Should You Take a Gap Year After High School?



You’ve likely heard the term “gap year” before. But what many people don’t understand is that a gap year shouldn’t be treated as a break. Instead, a gap year is a year between high school and college in which you gain experiences that are unique to this time in your life, that will help you decide on a major and/or career path, or that help you prepare for college financially or personally.
Check out our Ultimate Guide to different gap year programs and scholarships.


  • Get personalized college and career mentorship.

    This is a great time to learn how your strengths and weaknesses work with different majors and career paths and work on the skills necessary for the paths that interest you most.
    Meeting with a career and/or academic advisor, something you may not have had time or energy for during your senior year of high school, is a helpful way to spend part of your gap year. You’ll emerge better prepared for the university experience.
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  • Improve your college options.

    Gap years are so common today that they’re unsurprising to college admissions committees, and can often even work in your favor, since you’ll have more experience and a greater sense of purpose when you enter college. Additionally, you’ll have more time to work on your applications and hit your score goals on the ACT and/or SAT.

  • Take advantage of experiences that may be unavailable to you later in life.

    Examples of experiences unique to this time in your life are living abroad and studying a foreign language or volunteering full-time with an organization that supports a cause you’re passionate about. While it’s possible to find time for these experiences later in life, this may be the most convenient time to take advantage of them.

  • You’ll have more time to prepare for college financially.

    Whether you’re working in a field you’re considering for a future career or working a part-time job just to save for college, a gap year can give you the time you need to get your finances in order.

  • Get experience in fields that interest you.

    Before you make the commitment of choosing a major, career, or graduate degree, take time during your gap year to experience the environments of different careers and educational paths that interest you. You can take community college classes that coincide with majors you’re considering (and maybe even get some college credit!) or get internships or volunteer experiences in fields you want to learn more about. This could look like working as a clerk at a law office, a volunteer at an animal hospital, or a medical scribe.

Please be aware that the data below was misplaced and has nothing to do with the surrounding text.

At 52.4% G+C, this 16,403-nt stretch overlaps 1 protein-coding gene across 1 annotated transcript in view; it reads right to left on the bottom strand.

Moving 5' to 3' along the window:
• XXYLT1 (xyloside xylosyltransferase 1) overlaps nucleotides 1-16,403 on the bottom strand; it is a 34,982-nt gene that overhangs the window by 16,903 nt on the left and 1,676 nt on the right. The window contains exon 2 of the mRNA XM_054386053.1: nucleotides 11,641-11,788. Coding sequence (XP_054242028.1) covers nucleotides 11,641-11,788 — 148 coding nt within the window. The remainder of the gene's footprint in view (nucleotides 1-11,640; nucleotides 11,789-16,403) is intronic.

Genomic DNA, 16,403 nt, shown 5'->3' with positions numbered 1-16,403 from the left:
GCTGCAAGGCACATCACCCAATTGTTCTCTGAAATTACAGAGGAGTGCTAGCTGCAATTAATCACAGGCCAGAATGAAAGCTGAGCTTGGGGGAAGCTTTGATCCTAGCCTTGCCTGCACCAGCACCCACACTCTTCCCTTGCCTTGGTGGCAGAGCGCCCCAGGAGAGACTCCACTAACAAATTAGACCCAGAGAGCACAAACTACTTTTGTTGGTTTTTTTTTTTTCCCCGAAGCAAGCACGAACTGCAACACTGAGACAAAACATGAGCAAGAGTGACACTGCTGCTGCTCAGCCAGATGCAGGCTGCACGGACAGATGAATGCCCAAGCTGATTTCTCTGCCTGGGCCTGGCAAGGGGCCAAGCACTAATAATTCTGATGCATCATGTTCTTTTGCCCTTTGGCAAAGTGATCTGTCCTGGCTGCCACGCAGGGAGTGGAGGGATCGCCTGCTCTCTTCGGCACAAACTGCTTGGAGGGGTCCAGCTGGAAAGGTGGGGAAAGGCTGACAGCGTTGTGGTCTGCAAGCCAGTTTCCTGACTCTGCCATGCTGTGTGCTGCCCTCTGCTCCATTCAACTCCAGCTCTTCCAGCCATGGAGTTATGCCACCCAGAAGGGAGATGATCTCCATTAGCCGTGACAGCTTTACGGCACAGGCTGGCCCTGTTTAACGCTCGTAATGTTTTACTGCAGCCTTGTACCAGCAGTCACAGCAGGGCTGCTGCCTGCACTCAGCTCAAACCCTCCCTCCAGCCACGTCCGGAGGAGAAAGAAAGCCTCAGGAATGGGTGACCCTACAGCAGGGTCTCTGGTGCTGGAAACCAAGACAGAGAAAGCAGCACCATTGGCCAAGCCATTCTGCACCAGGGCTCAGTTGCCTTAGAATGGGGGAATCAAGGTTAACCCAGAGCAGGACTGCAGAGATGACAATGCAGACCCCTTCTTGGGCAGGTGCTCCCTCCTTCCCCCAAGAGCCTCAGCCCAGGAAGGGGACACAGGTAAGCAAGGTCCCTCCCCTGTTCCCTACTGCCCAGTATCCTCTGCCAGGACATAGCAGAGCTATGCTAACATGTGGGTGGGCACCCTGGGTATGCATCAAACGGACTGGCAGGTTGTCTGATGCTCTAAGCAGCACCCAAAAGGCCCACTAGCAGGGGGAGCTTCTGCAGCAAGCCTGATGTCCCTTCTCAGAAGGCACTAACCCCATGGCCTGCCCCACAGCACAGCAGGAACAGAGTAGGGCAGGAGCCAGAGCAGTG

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Boost includes 3 experiential learning projects—done with real companies—to give students hands-on experience in their field.
These allow students to earn more about a possible path by doing career-relevant work, and get a chance to develop critical professional skills such as time management and teamwork.
Students will participate in both individual and group projects, as well as complete one project directly with a partner company.


Ask yourself the following questions to determine whether or not a gap year is right for you:

  • Will taking a gap year bring me closer to my goals?
  • Do I have a set plan for what to do during my gap year?
  • If I’ve already been accepted by a college, will my university allow me to defer, and if not, am I willing to apply to college again?

If you answered yes to the above questions, a gap year may be a useful way to spend the year after high school.


First, make sure you have a plan. Don’t lose momentum; a gap year should be a time to reflect, learn, and prepare for college. Don’t use it as an excuse to take a break.
Second, if you’ve already applied to and been accepted by universities when you make the decision to take a gap year, check out each school’s deferment policies. It’s common for universities to allow students to defer for a year without too much hassle. If your university doesn’t allow you to defer, consider turning down your acceptance and re-applying to schools during your gap year. There’s a good chance you’ll have more options once you have more experience under your belt. 
Third, if you’ve already been offered financial aid through the schools to which you’ve applied, check in with the financial aid offices to see if your aid can be deferred along with your admission. Unfortunately, you can’t defer your federal student loans. If you submit the FAFSA before you decide to take a gap year, you’ll need to re-submit the following year. Keep in mind that if you work and save money for college during your gap year, the amount of financial aid you’re awarded may change.